schemes in Cambodia are not well-managed and well-maintained."

Making organization even more difficult, the National Assembly has not yet passed

the Law on Water Resources Management, which was submitted in 2002. While FWUCs are

described in various subdecrees, until the law is approved, "if some farmers

don't want to pay the [usage] fee, they don't officially have to," Koma said.

Because Cambodia can't seem to maintain the structures it already has, Koma said

he thought the country probably wasn't suited for large-scale irrigation. A more

prudent approach, he said, would be to continue investing in small projects and building

up the resources to take care of them.

"It's easy to just build infrastructure," he said. "You can construct

a big canal and then invite the TV channels to come take a picture of it. What's

hard is educating and training people."

Bigger dreams

Sakhon has a different view of Cambodia's irrigation potential. Without large-scale

systems, farmers will remain trapped in a life of poverty and largely subsistence

agriculture, he said.

"People say tourism will help Cambodia, but hotels make only rich men wealthy;

Siem Reap in general is very poor," Sakhon said. "The farmers cannot even

show their products to the hotels."

A lot of produce comes from across the border, he said.

Sakhon admitted that Cambodia significantly lags behind neighbors such as Vietnam,

Thailand and Laos.

To illustrate the difference, he described various countries' pumping stations along

the Mekong. While Thailand has thousands, and Laos at least 1,000, Cambodia lays

claim to only 50.

"It's an unbalanced use of the Mekong," Sakhon said. "We can't compete."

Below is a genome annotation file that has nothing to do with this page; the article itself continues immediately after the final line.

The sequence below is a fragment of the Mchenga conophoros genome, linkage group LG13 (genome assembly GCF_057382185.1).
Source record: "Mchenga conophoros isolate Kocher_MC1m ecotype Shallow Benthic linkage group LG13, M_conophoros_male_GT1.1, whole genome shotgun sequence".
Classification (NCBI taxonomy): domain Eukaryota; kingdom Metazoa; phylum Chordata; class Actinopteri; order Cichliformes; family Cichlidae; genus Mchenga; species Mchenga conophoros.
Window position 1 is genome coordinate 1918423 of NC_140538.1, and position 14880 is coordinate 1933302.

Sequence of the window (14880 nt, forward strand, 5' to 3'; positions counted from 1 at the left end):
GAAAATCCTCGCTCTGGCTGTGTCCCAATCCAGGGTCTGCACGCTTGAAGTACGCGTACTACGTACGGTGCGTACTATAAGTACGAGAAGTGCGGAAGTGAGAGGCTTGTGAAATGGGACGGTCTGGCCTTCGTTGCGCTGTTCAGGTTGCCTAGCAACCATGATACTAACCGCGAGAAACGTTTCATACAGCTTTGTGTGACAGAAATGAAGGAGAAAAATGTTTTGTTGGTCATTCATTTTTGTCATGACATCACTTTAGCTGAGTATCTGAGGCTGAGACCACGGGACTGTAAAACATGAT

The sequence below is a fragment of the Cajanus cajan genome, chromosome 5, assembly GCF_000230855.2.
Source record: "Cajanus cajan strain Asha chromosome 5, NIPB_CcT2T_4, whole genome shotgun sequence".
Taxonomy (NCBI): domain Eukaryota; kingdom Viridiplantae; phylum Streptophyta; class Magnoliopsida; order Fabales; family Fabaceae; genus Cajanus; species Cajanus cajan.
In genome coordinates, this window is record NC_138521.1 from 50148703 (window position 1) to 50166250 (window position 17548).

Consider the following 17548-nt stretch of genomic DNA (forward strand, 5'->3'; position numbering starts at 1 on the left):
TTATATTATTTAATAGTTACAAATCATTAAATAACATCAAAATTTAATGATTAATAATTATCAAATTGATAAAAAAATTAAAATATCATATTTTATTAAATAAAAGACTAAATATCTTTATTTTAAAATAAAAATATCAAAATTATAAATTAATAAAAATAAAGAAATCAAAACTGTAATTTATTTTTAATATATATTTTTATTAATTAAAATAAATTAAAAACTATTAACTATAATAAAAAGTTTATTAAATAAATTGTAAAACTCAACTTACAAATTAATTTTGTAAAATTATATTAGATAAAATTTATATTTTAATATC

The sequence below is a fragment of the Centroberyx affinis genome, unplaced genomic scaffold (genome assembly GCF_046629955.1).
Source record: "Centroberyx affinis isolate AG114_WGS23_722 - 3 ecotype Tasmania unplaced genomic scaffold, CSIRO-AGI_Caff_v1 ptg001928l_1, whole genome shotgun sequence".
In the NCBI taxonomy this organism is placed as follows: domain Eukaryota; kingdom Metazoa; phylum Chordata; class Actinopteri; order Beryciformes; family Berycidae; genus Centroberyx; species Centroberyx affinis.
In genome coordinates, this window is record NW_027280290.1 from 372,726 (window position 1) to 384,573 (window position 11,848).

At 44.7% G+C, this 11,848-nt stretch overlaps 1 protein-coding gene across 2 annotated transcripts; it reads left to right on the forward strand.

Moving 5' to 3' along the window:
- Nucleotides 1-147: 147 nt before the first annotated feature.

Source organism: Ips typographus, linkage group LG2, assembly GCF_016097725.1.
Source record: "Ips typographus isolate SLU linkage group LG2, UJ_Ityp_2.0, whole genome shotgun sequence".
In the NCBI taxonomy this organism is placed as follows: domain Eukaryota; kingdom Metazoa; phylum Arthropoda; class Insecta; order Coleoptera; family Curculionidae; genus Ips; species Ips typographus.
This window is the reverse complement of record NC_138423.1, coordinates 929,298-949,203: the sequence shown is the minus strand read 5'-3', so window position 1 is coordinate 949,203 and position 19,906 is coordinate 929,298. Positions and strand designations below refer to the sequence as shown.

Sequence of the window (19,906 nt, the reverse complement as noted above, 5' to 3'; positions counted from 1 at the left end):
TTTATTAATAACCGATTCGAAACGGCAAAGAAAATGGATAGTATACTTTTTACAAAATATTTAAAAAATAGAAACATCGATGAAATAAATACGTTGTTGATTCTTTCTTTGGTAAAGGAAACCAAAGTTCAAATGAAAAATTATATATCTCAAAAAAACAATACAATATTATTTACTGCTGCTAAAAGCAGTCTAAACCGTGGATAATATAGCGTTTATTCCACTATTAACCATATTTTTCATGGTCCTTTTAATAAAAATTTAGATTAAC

Though progress will depend on funding and political will, Sakhon thinks that in

a couple of decades Cambodia will be able to construct and manage larger irrigation

projects - sophisticated canals, dykes and reservoirs.

"We need to start creating large-scale schemes soon," he said. "Without

them, Cambodia will not be able to develop agro-industry. You need water and power."

But others pointed out that there were many barriers to the country accomplishing

such an ambitious project. Due to poor soil quality and lack of education, more extensive

irrigation might not be appropriate in Cambodia, said Jean-Marie Brun, agriculture

and rural development specialist at the Groupe de Recherche et d'Echanges Technologiques.

Many projects aim to irrigate fields during the dry season, enabling farmers to grow

both rainy- and dry-season crops. But most farmers grow rice, and much of the soil

in Cambodia can't support two rice crops, Brun said.

Cambodia produced around 4.7 million metric tons of rice in 2004, according to statistics

from the International Rice Research Institute (IRRI). Though this should be enough

to feed everyone in the country, some areas produce more than others, and growers

often sell the surplus abroad, Himel said.

While these numbers may seem heartening, Cambodia's productivity pales in comparison

to that of its neighbors. The 2004 rice yield for Cambodia was 2.05 tons per hectare,

double the country's production in 1961. Last year Thailand brought in 2.57 t/ha,

Laos yielded 3.29 t/ha and Vietnam led the region with 4.8 t/ha, according to IRRI

statistics.